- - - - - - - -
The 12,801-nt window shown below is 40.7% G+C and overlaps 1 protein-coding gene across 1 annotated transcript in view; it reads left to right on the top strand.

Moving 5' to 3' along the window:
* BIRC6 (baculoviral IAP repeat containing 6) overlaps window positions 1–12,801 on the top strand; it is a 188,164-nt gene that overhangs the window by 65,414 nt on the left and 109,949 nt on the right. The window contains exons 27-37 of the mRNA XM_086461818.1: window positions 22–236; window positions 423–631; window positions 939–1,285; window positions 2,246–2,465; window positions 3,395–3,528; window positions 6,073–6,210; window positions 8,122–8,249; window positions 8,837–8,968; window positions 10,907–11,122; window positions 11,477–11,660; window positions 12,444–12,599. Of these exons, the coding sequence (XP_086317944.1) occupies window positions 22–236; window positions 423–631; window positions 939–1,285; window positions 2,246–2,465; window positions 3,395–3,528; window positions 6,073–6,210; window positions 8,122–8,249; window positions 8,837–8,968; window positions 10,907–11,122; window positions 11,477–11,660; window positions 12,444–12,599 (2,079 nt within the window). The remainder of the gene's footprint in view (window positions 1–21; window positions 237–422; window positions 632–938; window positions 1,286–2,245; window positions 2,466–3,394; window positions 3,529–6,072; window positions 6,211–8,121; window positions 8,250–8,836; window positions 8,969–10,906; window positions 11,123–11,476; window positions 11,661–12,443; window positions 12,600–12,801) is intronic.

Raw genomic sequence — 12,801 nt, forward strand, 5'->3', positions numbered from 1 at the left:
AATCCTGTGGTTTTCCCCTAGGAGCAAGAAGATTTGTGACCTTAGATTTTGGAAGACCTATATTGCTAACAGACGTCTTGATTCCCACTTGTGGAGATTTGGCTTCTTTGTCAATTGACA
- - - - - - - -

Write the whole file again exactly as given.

The 12,801-nt window shown below is 40.7% G+C and overlaps 1 protein-coding gene across 1 annotated transcript in view; it reads left to right on the top strand.

Moving 5' to 3' along the window:
* BIRC6 (baculoviral IAP repeat containing 6) overlaps window positions 1–12,801 on the top strand; it is a 188,164-nt gene that overhangs the window by 65,414 nt on the left and 109,949 nt on the right. The window contains exons 27-37 of the mRNA XM_086461818.1: window positions 22–236; window positions 423–631; window positions 939–1,285; window positions 2,246–2,465; window positions 3,395–3,528; window positions 6,073–6,210; window positions 8,122–8,249; window positions 8,837–8,968; window positions 10,907–11,122; window positions 11,477–11,660; window positions 12,444–12,599. Of these exons, the coding sequence (XP_086317944.1) occupies window positions 22–236; window positions 423–631; window positions 939–1,285; window positions 2,246–2,465; window positions 3,395–3,528; window positions 6,073–6,210; window positions 8,122–8,249; window positions 8,837–8,968; window positions 10,907–11,122; window positions 11,477–11,660; window positions 12,444–12,599 (2,079 nt within the window). The remainder of the gene's footprint in view (window positions 1–21; window positions 237–422; window positions 632–938; window positions 1,286–2,245; window positions 2,466–3,394; window positions 3,529–6,072; window positions 6,211–8,121; window positions 8,250–8,836; window positions 8,969–10,906; window positions 11,123–11,476; window positions 11,661–12,443; window positions 12,600–12,801) is intronic.

Raw genomic sequence — 12,801 nt, forward strand, 5'->3', positions numbered from 1 at the left:
AATCCTGTGGTTTTCCCCTAGGAGCAAGAAGATTTGTGACCTTAGATTTTGGAAGACCTATATTGCTAACAGACGTCTTGATTCCCACTTGTGGAGATTTGGCTTCTTTGTCAATTGACA